Neither Warren nor Noah’s Ark have been able to confirm the number of birds that have died on the spot so far, but the sanctuary said the vulture population is still dying as the virus runs its course.
The facility said state officials are monitoring other birds on the ground and any others found to be infected will be culled. No parrots or other exotic species have shown symptoms of the disease, Noah’s Ark said.
Birds infected with HPAI can exhibit a range of symptoms, including lethargy, tremors and seizures.
Noah’s Ark said employees noticed an unusually large number of dead black vultures on the property on Aug. 13 and notified state authorities. Later that day, samples were collected from affected birds and sent for testing.
On Saturday, the rescue center said it learned that the birds tested positive for HPAI. It has since been quarantined by the Department of Agriculture as work to decontaminate the facility and contain the spread continues.
“We appreciate the timely and professional response of our state and federal officials,” the sanctuary said in a statement. “Noah’s Ark is committed to the safety and health of its people, animals and community.”
A post from the sanctuary on its Facebook page said the park would remain closed through Saturday.
Noah’s Ark was founded in Ellenwood in 1978 by Jama Hedgecoth to care for injured, abused and orphaned animals. It moved to Locust Grove in 1990 to its current 250-acre campus.
The animal rehabilitation center is home to more than 1,500 animals from 100 different species, including wild birds, farm animals, bears, primates and exotic cats, according to the website.
Admission to the sanctuary is free and Noah’s Ark relies largely on donations. In 2019, the sanctuary reported $2 million in total revenue, including contributions and grants, and nearly the same amount in expenses, according to the most recent Internal Revenue Service financial disclosure, reviewed by The Atlanta Journal-Constitution.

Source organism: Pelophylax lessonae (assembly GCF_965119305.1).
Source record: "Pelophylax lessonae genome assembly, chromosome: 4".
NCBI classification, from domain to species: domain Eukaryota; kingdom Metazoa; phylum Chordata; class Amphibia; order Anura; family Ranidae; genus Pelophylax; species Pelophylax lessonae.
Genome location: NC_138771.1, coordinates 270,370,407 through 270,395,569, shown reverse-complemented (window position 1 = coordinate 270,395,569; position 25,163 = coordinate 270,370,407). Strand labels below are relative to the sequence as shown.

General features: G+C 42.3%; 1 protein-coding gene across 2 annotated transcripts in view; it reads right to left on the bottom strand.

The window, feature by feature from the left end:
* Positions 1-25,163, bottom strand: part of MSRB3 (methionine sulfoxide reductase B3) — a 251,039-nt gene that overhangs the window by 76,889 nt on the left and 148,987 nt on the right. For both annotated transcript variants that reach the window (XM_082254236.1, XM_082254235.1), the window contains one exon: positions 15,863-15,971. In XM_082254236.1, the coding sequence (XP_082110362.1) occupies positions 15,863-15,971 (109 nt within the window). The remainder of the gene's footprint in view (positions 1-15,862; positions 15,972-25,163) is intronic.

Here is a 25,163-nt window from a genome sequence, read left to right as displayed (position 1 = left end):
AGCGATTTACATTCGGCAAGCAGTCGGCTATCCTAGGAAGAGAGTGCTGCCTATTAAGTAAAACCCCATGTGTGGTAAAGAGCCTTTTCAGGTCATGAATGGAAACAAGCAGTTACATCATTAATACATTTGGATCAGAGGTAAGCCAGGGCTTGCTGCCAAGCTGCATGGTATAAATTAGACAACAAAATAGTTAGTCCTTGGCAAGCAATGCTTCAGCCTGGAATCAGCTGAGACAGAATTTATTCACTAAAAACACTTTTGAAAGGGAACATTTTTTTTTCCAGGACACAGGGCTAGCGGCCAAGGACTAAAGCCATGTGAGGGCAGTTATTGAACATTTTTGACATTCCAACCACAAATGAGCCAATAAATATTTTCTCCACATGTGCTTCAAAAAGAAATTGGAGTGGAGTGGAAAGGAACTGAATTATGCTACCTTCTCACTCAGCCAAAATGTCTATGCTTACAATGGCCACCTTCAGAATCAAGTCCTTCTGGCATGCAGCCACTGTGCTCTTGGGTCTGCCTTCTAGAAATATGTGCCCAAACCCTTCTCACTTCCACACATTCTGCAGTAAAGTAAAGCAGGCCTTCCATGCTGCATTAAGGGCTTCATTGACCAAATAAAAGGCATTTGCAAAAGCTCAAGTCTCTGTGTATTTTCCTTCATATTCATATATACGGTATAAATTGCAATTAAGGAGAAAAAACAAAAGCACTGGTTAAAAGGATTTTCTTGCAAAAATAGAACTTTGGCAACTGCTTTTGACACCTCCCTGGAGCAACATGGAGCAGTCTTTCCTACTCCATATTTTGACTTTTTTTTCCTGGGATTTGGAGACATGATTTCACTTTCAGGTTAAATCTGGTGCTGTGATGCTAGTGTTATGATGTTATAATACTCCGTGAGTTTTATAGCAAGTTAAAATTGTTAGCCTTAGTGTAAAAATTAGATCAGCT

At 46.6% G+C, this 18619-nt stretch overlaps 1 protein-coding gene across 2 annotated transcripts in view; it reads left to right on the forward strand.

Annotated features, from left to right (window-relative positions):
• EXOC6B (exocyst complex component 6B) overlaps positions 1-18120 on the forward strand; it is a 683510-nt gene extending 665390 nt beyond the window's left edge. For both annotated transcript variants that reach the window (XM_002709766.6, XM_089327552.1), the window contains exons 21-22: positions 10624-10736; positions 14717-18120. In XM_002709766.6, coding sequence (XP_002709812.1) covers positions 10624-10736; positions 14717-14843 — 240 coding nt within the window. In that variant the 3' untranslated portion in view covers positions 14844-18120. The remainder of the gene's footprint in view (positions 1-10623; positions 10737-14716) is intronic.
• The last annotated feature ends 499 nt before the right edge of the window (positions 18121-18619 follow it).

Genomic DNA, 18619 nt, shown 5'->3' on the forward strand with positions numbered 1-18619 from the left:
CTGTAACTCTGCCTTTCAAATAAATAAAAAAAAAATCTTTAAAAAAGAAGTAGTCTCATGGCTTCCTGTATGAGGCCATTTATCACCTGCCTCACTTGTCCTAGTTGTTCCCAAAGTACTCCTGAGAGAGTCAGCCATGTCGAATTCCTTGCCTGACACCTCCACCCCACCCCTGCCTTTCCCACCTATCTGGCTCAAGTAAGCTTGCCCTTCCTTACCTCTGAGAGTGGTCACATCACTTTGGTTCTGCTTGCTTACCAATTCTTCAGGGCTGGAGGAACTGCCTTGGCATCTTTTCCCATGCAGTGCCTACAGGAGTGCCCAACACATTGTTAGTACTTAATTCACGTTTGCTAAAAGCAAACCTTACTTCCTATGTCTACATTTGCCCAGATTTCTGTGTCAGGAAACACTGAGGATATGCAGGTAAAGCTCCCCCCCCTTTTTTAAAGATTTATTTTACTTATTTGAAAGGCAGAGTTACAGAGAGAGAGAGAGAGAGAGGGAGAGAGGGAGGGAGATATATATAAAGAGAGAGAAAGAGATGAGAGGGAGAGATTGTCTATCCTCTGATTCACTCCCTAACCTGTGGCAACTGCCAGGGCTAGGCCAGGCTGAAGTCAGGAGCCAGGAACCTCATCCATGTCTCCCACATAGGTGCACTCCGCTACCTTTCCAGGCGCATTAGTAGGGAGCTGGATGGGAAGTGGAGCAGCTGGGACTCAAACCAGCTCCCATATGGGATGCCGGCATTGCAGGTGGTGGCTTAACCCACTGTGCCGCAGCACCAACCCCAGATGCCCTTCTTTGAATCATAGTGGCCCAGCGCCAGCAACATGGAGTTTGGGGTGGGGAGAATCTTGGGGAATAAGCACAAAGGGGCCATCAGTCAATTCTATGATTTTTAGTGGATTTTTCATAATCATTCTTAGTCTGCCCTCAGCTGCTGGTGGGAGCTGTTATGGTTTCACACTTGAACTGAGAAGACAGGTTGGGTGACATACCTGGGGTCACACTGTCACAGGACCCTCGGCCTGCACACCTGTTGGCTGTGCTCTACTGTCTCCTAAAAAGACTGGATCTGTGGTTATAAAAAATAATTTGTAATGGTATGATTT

The sanctuary has been popular with schools and volunteer groups for years. But recently, some with ties have expressed concerns about the facility’s management.
The founding family has been sidelined in part as new board and management have taken over.
Some of those issues aired last week at a meeting attended by Georgia Agriculture Commissioner Gary Black, Senator Emmanuel Jones (D-Ellenwood) and Henry County Commission Chairman Carlotta Harrel.
“I am deeply saddened by the news of the latest developments at Noah’s Ark Animal Sanctuary,” Jones said in a statement. “The animals and staff deserve the highest level of care during these difficult times and I intend to do everything I can to continue to raise awareness and support for this life-saving sanctuary.”
In a statement, the shelter’s management said: “Over the past six months, Noah’s Ark has added more animal care staff than ever before and tripled the number of vets who consult with our staff and treat animals.”
Warren said the agency is working with partners from the Georgia Department of Natural Resources and federal agencies to assess the extent of the outbreak and determine next steps.
According to USDA data, bird flu has affected more than 400 backyard and commercial flocks in 39 states this year. There have also been more than 2,100 wild bird detections in the US so far in 2022.
In June, the state The Department of Agriculture announced that the highly contagious strain had been discovered in a domestic herd in rural Toombs County. A total of 490 birds died or were euthanized in that event, which at the time was the first outbreak of 2022 in a Georgia backyard flock.
The virus has also been found in wild birds, including three dead bald eagles along the Georgia coast in April.
The Centers for Disease Control and Prevention say HPAI poses little risk to humans and infections are rare. Earlier this year, one case was reported in Colorado in a patient involved in the culling of birds suspected of being infected with the virus. Human infections have also occurred in other countries, usually after long periods of unprotected contact with infected birds, the CDC says.
Georgia’s Commercial Poultry Industry Has Not Reported all cases related to this outbreak.
Chairman Harrell said the county is working with state officials to ensure the virus is contained in the sanctuary. She said the province has not received any calls from citizens who fear they may have come into contact with affected animals.
“We take it seriously,” she said, adding that county health officials are working with the state.